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Re: Continuations, basic blocks, loops and register allocation

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Jeff Clites
November 13, 2004 10:52
Re: Continuations, basic blocks, loops and register allocation
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On Nov 13, 2004, at 8:53 AM, Leopold Toetsch wrote:

> 2) Continuations (t/op/gc_13.imc [Hi Piers])
> Again we have a hidden branch done by a Continuation, or better a 
> loop. The control flow of the main program is basically represented by 
> this conventional code fragment:
>           arr1=[...]; arr2=[...]
>    loop1: x = choose(arr1)
>    loop2: y = choose(arr2)
>           ...
>          failed = fail()
>          goto (loop1, loop2)[failed]
> except that the gotos are performed by backtracking via the 
> continuations. So we don't have these loop labels and the continuation 
> continues at the next opcode after the invocation of choose() and not 
> at the shown position above.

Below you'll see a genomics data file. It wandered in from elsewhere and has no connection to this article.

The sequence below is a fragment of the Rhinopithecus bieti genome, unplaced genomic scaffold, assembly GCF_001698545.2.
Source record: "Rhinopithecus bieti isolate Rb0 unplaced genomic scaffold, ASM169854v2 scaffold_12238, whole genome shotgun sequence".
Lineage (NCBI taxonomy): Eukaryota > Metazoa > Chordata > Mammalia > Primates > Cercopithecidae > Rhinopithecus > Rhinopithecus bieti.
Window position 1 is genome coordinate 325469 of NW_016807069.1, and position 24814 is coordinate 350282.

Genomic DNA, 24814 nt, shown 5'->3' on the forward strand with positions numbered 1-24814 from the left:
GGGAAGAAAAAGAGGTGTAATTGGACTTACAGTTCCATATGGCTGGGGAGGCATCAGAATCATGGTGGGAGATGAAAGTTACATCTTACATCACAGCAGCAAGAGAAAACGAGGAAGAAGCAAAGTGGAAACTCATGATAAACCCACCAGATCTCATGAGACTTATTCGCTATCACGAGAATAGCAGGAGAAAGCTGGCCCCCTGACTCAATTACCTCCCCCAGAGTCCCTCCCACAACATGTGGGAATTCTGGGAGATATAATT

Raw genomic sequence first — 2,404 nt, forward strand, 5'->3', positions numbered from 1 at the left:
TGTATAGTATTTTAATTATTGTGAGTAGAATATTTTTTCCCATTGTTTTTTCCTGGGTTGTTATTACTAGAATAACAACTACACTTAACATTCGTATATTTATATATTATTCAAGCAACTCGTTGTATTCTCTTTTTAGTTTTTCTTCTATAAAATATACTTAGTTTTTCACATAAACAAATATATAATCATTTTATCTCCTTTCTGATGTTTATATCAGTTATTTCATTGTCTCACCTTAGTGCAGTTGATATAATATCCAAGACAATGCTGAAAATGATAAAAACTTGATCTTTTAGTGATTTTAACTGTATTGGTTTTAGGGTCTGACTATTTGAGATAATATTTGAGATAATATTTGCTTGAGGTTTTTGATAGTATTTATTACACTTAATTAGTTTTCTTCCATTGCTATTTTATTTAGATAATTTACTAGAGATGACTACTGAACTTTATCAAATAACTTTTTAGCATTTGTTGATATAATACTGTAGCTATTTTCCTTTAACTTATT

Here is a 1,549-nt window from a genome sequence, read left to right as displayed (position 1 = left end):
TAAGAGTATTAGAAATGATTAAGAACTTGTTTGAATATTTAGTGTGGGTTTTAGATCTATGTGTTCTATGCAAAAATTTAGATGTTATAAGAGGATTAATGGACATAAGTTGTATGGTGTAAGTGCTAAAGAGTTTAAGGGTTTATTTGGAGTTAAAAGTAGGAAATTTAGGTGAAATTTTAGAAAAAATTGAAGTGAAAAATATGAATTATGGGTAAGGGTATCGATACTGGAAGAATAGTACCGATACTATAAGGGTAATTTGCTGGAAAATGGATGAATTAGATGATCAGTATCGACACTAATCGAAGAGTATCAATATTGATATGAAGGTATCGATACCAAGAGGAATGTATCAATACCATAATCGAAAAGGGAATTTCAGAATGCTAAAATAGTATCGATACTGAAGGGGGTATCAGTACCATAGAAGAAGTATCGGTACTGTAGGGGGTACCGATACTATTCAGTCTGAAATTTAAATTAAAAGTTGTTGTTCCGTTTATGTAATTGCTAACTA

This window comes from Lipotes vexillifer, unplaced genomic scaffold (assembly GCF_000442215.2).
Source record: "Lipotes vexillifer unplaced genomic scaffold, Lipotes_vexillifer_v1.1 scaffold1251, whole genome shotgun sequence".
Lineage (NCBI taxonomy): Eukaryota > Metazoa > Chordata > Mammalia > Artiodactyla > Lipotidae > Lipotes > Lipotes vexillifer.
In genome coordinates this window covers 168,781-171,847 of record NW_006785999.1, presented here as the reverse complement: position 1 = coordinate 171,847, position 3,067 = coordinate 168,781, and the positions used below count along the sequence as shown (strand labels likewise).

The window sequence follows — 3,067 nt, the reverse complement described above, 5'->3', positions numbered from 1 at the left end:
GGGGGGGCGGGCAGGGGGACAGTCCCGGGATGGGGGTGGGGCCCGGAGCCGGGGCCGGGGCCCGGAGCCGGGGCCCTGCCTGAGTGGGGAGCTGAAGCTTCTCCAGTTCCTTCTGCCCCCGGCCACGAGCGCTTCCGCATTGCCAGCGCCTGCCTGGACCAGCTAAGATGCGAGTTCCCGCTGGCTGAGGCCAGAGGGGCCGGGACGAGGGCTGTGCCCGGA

> So again, the register allocator doesn't see that there is a branch, 
> the variable's arr2 register is clobbered, in this case by the fail 
> closure.
> As we never know, if a subroutine captures the return continuation and 
> creates such loops like above, we have in the absence of other syntax 
> actually no chance to hold any variable in a register as far as I can 
> see now. We'd have just to force using lexicals for all vars, except 
> for leaf subroutines (that don't call other subs) or subs that just 
> call one sub (they can't create loops).
> Another idea is to create edges from all 1..n function calls in a sub 
> to the previos 0..n-1 calls, so that basically all possible loops done 
> via possible continuations are represented in the CFG.

That analysis looks correct to me--any time you have a function call, 
the subsequent op might be a branch target, if there is a subsequent 
function call.

> We'd have just to force using lexicals for all vars

Having variable-size register sets would solve this, since you could 
have fixed assignments of variables to registers, and not have to 
suffer the overhead of moving data between registers and lexical pads 
over-and-over. Well, it doesn't really "solve" it--just makes it 


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